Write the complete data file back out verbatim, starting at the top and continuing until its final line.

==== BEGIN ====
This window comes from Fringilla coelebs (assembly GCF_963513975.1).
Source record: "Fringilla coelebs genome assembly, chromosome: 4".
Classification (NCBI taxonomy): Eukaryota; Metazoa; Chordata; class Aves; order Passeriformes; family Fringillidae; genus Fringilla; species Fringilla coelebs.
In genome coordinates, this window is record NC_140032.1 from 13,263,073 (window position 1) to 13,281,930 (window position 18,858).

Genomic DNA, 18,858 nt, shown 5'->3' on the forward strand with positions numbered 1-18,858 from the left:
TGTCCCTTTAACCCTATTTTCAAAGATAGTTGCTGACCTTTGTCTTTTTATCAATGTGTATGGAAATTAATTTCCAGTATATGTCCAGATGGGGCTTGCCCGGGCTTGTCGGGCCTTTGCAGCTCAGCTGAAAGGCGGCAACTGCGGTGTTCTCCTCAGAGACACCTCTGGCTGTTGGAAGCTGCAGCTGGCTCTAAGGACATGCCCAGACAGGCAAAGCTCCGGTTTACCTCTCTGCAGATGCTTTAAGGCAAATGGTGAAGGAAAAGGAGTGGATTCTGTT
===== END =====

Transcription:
This window comes from Fringilla coelebs (assembly GCF_963513975.1).
Source record: "Fringilla coelebs genome assembly, chromosome: 4".
Classification (NCBI taxonomy): Eukaryota; Metazoa; Chordata; class Aves; order Passeriformes; family Fringillidae; genus Fringilla; species Fringilla coelebs.
In genome coordinates, this window is record NC_140032.1 from 13,263,073 (window position 1) to 13,281,930 (window position 18,858).

Genomic DNA, 18,858 nt, shown 5'->3' on the forward strand with positions numbered 1-18,858 from the left:
TGTCCCTTTAACCCTATTTTCAAAGATAGTTGCTGACCTTTGTCTTTTTATCAATGTGTATGGAAATTAATTTCCAGTATATGTCCAGATGGGGCTTGCCCGGGCTTGTCGGGCCTTTGCAGCTCAGCTGAAAGGCGGCAACTGCGGTGTTCTCCTCAGAGACACCTCTGGCTGTTGGAAGCTGCAGCTGGCTCTAAGGACATGCCCAGACAGGCAAAGCTCCGGTTTACCTCTCTGCAGATGCTTTAAGGCAAATGGTGAAGGAAAAGGAGTGGATTCTGTT